New Critical Essays on Kurt Vonnegut
"Together the essays stand as an introduction to rereading Vonnegut, demonstrating that his canon may be worth reexamining. Secret lovers of Vonnegut (and sci-fi) will use this book to defend their affections for an artist whose pop fame and pop forms dismay some critics. And one can almost imagine Vonnegut's crooked smile at essays that seek to reserve a place in high-toned literary debates for his works."--Choice
“Whether describing the uniquely warm personal relationship many literary critics shared with Vonnegut (Todd Davis), exploring the evolution of a feminist vision in his work (Susan E. Farrell), bringing fresh insights into the function of science fiction elements in his novels (Lorna Jowett), or detailing Vonnegut’s ambiguous but important relationship to other writers such as Hemingway (Lawrence Broer), these one dozen essays offer convincing arguments that Vonnegut should, and will, remain a canonical American writer—at least until we humans manage to destroy the world.”-- William Rodney Allen, author of Understanding Kurt Vonnegut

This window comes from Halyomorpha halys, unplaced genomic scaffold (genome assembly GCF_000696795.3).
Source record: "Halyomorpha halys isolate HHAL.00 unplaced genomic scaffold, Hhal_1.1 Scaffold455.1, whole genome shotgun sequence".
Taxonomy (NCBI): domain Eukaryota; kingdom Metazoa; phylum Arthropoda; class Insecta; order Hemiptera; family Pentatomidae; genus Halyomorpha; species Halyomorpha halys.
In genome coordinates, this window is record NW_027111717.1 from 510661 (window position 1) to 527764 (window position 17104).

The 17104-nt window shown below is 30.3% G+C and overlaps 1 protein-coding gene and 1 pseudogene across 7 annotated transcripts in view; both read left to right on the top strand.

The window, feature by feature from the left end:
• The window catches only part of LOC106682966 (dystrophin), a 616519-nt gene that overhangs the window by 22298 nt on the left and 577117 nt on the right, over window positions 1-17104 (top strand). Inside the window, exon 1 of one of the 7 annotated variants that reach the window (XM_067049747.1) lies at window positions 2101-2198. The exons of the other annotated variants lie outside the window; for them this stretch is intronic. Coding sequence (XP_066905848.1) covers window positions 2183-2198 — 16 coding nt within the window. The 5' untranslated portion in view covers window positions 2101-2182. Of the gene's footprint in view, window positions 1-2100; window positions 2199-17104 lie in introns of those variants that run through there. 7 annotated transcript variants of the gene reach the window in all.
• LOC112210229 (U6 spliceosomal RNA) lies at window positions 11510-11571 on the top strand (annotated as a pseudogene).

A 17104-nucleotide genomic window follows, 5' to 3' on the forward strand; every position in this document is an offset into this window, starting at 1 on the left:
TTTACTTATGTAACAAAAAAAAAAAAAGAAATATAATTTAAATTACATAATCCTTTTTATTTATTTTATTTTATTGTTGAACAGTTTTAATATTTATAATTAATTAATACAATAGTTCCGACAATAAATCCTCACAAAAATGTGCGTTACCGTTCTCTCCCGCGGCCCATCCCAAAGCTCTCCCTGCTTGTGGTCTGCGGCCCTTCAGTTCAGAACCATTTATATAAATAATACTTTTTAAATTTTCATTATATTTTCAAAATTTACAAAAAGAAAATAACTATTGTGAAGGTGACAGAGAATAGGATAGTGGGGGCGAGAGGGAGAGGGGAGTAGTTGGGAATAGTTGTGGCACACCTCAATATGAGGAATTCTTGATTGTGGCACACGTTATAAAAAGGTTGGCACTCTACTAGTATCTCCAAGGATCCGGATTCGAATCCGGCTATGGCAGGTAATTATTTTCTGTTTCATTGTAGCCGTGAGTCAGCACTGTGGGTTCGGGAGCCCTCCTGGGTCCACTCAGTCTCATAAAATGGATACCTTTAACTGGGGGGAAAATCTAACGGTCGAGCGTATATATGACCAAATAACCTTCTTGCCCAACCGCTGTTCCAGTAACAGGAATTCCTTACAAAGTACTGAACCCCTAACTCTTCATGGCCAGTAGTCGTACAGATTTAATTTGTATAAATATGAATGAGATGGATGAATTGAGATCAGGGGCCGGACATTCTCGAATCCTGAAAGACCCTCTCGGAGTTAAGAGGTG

Kurt Vonnegut's darkly comic work became a symbol for the counterculture of a generation. From his debut novel, Player Piano (1951) through seminal 1960's novels such as Cat's Cradle (1963) and Slaughterhouse-Five (1969) up to the recent success of A Man Without A Country (2005), Vonnegut's writing has remained commercially popular, offering a satirical yet optimistic outlook on modern life. Though many fellow writers admired Vonnegut-Gore Vidal famously suggesting that "Kurt was never dull" -the academic establishment has tended to retain a degree of scepticism concerning the validity of his work. This dynamic collection aims to re-evaluate Vonnegut's position as an integral part of the American post-war canon of literature.
978-0-230-12097-6 || 250 Pages || $28.00 PB || September 2011
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